Noise is hard. Drama is hard. One of my favorite TV shows is The Walking Dead. I have a slight fascination with zombie based lore. Our fire was on a Friday, the new season premiered two days later on Sunday. I haven’t been able to watch a single episode. Watching a show that places me in a state of panic, even if it’s just imaginary, does not feel good. One day I’ll watch it, and until that day comes I will avoid every single spoiler. But for now, noise is hard.
I’m feeling similar ways about music. We listened to a lot of Disney soundtracks post fire. A LOT. I know every word to every song from Muana. I think Disney music has been easy, it’s mostly light and kid friendly and it is not heavy.
Since the fire my car radio has been exclusively tuned to a Christian radio station here in Houston. Again, because it’s uplifting and light and I don’t have to hear about the latest hollywood drama on the morning show, because I just don’t care, and I cannot handle Hollywood’s very very loud noise.
This morning, after dropping Issa off at VBS (Vacation Bible School for those not well versed in Christianese), they had a special guest, Darren Mulligan, a Christian artist I hadn’t heard of, he was speaking of Ireland in his very lovely Irish accent and he mentioned something called thin places. It’s an Irish term meaning the rare places on Earth where the distance between Earth and heaven seem to be a little bit closer. I’ve seen a few of these place. They are the places where you feel God more and I love that I now have a term for them.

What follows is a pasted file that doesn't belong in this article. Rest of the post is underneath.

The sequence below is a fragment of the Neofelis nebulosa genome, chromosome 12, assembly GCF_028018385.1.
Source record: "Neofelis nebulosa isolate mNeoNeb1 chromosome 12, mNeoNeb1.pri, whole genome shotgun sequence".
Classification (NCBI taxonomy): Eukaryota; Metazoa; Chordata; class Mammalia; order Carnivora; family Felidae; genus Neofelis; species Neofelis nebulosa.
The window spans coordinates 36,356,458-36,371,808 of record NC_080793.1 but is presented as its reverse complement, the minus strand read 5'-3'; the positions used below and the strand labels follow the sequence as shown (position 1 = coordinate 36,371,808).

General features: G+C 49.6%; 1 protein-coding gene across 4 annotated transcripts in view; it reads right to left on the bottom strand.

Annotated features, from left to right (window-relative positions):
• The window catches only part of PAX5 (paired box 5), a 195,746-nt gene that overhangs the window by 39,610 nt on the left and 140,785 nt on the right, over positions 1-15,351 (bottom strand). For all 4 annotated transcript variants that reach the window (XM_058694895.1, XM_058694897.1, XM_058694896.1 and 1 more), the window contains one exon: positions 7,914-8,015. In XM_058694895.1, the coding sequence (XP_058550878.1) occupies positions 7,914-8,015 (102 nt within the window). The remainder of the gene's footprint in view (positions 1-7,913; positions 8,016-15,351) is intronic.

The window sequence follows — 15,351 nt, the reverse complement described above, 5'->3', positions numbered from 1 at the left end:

Darren, about to perform a song live, made a statement that immediately made tears pour from my face. “Lay your head on His chest and let Him be greater than your own forgiveness.” I pulled into our neighborhood balling. He started to sing his song. I pulled into the driveway of our burned house, half out of muscle memory and half because I couldn’t see through the tears enough to make it safely to our rent house. I sat in my car in the driveway and balled through his entire song.
Guilt is a funny thing. Guilt clings to you. It clings to you like a giant ball of sticky black tar. I remember walking along beach of the Gulf of Mexico as a child and my mother would warn me to avoid the tar balls, “if it gets on your feet it’s very hard to get off.” It wasn’t until adulthood when it hit me that tar, on a beach, can be a product of an oil spill. They also occur naturally, when the earth decides to spew out a bit of crude oil from itself.
I wish I could spew off the guilt, but instead it sticks and clings. The guilt I carry clings to me like a tar ball. It rolls around, sometimes it’s incredibly apparent, sitting on my shoulders, weighing me down. Other times it behind me, hanging around on my back, not in the forefront of my mind, not in view, but still there. Other times it squishes itself out of ball form and covers me, it oozes over my chest, around my arms, onto my face covering my eyes, it fills my lungs. It encapsulates me.
What’s left of our house, on the inside, is black. Our home, the place we built is covered in a layer of smoke, and ash and soot and tar. When wood burns it creates tar. Tar covers our home. It covers our walls, clothes, furniture, daughter’s toys, our memories, it covers me.